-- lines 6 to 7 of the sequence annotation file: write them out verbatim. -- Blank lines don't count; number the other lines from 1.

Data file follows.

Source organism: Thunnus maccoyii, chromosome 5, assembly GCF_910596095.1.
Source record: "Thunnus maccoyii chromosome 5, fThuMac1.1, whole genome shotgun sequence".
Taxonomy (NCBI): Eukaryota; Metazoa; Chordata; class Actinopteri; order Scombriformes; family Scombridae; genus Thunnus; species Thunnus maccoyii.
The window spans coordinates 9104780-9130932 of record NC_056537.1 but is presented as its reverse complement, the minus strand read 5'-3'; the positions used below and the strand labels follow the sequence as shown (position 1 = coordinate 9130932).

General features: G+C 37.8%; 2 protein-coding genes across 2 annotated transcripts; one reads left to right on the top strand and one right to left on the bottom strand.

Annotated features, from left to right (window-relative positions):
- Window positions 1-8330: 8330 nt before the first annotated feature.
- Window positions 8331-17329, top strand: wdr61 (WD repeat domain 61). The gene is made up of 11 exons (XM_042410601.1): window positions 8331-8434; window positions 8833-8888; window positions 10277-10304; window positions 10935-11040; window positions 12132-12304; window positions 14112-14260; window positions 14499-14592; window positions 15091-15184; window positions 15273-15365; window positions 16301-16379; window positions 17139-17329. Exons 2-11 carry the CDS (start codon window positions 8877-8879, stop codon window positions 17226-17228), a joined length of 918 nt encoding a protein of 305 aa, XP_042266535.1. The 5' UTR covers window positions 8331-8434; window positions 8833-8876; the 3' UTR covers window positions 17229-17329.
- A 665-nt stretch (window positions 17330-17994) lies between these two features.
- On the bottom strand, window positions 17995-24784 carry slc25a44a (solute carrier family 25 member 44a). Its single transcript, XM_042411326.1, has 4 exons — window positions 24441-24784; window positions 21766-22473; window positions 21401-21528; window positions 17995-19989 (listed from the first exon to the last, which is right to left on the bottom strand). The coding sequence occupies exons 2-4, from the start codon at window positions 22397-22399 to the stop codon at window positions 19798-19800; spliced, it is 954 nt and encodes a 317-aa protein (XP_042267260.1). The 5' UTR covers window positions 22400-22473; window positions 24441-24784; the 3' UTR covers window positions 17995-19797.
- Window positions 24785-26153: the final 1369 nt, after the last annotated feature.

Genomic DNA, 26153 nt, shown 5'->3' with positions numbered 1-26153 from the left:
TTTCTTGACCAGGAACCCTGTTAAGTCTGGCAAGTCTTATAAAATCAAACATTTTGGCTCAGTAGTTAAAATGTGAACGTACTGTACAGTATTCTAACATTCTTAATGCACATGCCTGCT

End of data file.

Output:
Annotated features, from left to right (window-relative positions):
- Window positions 1-8330: 8330 nt before the first annotated feature.